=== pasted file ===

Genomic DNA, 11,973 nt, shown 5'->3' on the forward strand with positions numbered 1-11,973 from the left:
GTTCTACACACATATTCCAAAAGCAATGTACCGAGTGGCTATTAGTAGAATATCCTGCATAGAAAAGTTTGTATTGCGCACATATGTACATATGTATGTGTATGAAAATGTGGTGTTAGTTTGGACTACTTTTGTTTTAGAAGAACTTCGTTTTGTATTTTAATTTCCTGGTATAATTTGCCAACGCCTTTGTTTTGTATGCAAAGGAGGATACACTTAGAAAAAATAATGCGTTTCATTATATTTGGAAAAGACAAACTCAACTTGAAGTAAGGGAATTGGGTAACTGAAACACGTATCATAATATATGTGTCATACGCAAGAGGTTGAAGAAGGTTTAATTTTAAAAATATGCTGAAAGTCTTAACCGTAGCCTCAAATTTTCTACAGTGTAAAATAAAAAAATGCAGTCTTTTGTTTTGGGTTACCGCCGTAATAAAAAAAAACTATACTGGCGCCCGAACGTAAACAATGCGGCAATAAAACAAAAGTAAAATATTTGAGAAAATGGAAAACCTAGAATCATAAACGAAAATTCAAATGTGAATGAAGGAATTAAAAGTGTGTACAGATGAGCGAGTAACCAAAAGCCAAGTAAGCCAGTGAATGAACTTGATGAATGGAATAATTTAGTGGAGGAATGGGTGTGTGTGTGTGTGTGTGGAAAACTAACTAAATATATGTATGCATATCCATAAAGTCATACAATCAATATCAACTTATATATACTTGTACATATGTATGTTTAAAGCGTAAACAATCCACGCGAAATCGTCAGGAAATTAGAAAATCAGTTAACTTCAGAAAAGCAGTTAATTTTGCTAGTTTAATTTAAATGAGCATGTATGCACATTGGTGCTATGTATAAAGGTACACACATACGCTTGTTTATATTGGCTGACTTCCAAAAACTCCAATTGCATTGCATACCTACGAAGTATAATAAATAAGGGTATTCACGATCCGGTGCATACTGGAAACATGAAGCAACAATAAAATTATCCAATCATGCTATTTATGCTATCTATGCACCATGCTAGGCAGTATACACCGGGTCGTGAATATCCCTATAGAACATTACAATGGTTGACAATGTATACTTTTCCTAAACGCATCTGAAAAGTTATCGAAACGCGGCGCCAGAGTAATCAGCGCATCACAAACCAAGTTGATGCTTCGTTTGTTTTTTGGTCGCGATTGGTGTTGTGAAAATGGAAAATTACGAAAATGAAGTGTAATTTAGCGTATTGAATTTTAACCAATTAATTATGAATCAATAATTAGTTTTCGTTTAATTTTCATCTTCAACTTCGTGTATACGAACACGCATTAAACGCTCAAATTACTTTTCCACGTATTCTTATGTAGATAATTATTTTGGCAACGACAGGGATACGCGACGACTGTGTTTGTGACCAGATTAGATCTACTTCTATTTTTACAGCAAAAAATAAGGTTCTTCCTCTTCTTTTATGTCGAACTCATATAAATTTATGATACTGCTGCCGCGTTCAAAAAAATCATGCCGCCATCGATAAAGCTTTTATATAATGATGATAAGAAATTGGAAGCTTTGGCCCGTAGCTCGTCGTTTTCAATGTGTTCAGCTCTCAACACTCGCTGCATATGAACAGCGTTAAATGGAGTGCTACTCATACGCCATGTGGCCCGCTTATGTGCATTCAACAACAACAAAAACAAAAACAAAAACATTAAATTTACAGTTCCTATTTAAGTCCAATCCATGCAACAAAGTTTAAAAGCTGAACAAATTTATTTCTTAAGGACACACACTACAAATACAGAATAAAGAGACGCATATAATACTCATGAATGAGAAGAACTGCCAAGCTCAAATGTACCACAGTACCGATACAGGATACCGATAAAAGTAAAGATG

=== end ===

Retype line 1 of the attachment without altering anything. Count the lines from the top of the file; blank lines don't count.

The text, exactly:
Genomic DNA, 11,973 nt, shown 5'->3' on the forward strand with positions numbered 1-11,973 from the left: